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Telephone Counseling Promotes Dietary Change in Healthy Adults: Results of a Pilot Trial

Newman, Vicky A., Flatt, Shirley W., Pierce, John P.
Journal of the American Dietetic Association 2008 v.108 no.8 pp. 1350-1354
food intake, diet counseling, beans, dietary fat, dietary fiber, nutritional intervention, eating habits, blood plasma, telemedicine, carotenoids, vegetables, nationalities and ethnic groups, behavior change, adults, whole grain foods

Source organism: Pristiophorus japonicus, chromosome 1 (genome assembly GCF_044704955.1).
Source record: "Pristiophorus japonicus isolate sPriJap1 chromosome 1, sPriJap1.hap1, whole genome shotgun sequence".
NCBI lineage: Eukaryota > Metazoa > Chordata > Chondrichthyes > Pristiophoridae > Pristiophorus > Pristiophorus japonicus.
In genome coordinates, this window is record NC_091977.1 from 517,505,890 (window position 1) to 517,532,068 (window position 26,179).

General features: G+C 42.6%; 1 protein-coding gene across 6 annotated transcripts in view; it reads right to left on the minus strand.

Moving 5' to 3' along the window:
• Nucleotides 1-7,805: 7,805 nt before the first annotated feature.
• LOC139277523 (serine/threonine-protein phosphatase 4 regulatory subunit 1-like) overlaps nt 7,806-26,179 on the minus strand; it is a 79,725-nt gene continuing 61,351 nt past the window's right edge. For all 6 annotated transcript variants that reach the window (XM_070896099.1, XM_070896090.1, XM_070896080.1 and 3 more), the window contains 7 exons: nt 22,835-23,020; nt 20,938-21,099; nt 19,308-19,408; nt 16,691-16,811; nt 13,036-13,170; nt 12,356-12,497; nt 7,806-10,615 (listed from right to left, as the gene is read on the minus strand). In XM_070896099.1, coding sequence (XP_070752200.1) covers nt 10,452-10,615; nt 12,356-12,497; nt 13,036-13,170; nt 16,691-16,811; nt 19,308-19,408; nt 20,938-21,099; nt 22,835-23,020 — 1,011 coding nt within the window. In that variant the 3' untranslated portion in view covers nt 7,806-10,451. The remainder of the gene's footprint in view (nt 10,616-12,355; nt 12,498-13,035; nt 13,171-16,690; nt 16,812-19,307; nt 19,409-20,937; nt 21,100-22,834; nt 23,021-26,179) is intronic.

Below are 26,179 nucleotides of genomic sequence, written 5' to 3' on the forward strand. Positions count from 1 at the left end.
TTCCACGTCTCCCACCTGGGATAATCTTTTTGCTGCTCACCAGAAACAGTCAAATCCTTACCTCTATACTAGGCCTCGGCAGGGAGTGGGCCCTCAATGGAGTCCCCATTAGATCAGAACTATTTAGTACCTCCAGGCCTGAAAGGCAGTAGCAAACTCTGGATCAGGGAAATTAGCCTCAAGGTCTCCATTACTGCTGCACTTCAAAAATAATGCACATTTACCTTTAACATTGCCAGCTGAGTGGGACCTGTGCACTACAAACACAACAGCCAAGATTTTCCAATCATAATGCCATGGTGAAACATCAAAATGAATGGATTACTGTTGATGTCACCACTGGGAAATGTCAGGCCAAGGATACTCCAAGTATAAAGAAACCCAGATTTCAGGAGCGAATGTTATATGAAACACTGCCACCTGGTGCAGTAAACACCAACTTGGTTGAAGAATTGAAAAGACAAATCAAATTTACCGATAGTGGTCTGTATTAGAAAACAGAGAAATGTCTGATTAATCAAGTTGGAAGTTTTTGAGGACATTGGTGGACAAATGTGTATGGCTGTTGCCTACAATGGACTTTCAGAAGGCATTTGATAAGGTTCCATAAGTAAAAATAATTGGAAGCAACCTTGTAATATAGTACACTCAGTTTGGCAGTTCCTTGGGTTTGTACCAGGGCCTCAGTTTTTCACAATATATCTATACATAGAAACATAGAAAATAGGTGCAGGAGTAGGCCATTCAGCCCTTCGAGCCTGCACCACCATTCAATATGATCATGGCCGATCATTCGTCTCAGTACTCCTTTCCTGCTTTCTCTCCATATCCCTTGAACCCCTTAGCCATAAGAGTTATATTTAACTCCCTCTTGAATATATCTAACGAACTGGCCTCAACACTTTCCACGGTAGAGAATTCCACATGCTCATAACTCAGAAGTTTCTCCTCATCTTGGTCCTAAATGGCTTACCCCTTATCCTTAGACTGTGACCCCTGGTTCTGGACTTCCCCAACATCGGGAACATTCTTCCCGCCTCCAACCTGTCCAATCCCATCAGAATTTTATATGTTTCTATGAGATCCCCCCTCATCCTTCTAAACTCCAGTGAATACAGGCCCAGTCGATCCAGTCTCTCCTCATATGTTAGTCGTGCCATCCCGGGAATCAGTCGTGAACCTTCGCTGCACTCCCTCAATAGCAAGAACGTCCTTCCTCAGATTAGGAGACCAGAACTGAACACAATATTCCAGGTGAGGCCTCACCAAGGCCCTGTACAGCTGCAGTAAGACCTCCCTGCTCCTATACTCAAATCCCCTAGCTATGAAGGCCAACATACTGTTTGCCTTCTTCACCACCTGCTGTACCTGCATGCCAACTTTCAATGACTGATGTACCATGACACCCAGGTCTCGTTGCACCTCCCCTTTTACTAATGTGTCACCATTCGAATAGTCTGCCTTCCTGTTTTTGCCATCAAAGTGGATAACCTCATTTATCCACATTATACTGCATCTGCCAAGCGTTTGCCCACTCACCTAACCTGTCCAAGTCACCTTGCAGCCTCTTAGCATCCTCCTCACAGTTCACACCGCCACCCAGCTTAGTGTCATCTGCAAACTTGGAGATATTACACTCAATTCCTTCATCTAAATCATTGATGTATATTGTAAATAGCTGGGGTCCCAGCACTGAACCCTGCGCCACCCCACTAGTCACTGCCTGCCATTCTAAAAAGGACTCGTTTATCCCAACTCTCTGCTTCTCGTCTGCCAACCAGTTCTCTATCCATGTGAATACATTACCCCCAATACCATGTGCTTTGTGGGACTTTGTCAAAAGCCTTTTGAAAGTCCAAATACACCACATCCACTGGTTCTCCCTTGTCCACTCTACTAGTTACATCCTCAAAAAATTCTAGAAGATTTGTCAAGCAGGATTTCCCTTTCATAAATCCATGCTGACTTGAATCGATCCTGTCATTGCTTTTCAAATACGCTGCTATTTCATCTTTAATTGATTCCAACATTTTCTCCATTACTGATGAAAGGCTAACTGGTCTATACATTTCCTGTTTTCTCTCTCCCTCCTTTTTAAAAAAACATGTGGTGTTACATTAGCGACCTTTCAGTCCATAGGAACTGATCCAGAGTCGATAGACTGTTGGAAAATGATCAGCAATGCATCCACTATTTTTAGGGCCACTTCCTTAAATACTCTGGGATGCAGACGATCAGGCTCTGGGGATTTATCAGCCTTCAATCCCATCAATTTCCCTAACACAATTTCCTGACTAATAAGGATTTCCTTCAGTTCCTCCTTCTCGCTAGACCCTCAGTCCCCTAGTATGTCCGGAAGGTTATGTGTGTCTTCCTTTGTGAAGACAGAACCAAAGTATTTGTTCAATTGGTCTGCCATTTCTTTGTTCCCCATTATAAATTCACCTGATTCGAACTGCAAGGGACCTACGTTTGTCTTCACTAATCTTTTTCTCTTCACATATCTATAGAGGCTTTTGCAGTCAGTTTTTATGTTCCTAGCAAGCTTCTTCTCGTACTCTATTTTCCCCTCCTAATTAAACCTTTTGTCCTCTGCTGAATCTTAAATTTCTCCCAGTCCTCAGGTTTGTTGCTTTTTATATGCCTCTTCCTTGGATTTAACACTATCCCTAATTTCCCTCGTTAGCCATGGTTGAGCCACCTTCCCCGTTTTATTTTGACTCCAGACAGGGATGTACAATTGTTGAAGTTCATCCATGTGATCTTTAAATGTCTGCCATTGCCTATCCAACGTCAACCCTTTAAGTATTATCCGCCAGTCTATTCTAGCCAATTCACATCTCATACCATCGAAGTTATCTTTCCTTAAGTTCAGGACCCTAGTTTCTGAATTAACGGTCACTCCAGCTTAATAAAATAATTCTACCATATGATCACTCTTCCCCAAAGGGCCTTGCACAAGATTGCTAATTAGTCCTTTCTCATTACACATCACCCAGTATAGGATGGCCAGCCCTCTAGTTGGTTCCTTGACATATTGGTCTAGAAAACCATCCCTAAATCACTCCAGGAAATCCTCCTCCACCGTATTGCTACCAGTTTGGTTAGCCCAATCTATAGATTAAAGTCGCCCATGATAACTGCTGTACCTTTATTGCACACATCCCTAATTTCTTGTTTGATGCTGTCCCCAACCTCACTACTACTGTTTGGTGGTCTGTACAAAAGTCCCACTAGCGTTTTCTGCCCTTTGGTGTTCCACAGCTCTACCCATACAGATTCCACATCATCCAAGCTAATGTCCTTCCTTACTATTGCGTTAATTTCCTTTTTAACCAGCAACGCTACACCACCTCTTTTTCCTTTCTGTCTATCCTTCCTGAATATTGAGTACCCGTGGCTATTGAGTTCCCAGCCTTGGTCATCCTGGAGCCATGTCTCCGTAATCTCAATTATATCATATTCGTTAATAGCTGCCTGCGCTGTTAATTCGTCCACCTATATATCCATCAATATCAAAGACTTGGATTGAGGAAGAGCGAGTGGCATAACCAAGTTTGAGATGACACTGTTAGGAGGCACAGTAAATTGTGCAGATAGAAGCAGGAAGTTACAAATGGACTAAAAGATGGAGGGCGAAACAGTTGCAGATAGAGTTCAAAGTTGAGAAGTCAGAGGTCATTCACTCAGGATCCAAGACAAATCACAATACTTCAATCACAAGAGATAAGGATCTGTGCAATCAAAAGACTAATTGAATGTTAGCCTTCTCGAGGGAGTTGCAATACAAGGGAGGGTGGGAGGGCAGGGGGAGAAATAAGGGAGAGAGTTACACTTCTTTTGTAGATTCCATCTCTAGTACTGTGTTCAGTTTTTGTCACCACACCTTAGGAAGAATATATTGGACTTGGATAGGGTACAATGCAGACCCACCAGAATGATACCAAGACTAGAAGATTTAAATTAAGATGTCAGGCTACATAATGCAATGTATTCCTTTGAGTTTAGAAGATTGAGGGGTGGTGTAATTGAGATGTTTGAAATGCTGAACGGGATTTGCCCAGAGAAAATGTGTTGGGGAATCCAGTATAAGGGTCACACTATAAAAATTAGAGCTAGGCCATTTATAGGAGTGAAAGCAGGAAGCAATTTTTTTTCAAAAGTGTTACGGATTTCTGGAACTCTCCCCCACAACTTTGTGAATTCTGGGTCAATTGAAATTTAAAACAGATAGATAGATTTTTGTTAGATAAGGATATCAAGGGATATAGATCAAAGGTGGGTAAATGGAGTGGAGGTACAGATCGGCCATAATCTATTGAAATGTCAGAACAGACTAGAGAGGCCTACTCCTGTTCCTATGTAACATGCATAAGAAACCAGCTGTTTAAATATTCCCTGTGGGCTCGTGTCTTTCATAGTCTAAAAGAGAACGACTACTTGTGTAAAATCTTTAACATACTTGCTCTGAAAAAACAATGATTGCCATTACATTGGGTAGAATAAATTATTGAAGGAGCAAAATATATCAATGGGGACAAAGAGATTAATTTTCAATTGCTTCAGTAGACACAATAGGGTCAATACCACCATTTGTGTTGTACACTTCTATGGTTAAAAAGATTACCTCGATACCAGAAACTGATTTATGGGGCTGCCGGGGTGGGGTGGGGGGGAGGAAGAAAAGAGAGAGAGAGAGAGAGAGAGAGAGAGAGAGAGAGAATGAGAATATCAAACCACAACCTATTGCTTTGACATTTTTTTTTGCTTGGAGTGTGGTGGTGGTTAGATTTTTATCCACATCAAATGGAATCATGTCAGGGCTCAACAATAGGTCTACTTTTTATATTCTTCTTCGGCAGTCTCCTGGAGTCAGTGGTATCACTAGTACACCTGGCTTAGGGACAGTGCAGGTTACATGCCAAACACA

Telephone counseling is increasingly reported to be an effective behavior change strategy, but more studies in broader populations are needed. This uncontrolled pilot trial investigated whether a 3-month/eight-call telephone counseling intervention could promote dietary changes associated with reduced chronic disease risk in adults consuming <5.0 servings of vegetables and fruits daily. Between 2002 and 2004, 97 adults (mean age 46 years; range 21 to 84 years) completed the intervention and a follow-up assessment at 6 months. Approximately half were of nonwhite ethnicity (53%). The majority were women (95%) and had never had cancer (89%). The intervention promoted daily intakes of three to five vegetable servings, two to four fruit servings, and three whole-grain and/or beans/legumes servings. Average total daily intake of vegetables, fruits, whole grains, beans/legumes, fiber, and fat were assessed at baseline and at 6 months, each by a set of three 24-hour recalls. Plasma carotenoids were measured on a subsample (n=41) as an objective biomarker of vegetable and fruit intake. Change in mean self-reported dietary intake (ie, vegetables, fruit, whole grains, beans/legumes, fiber, and fat) and plasma carotenoids were compared by paired t tests. The intervention was associated with a significant (P<0.001) increase in vegetable servings per day (baseline 2.1 servings per day, 6 months 3.5 servings per day; 67% increase), fruit servings per day (baseline 1.4 servings per day, 6 months 2.4 servings per day; 71% increase), and whole-grain and/or bean servings per day (baseline 1.0 serving per day, 6 months 1.4 servings per day; 40% increase). These changes were corroborated by a significant (P<0.001) increase in total plasma carotenoids. This 3-month/eight-call telephone counseling intervention was associated with dietary change in healthy adults consuming fewer than five servings per day of vegetables and fruit at study entry.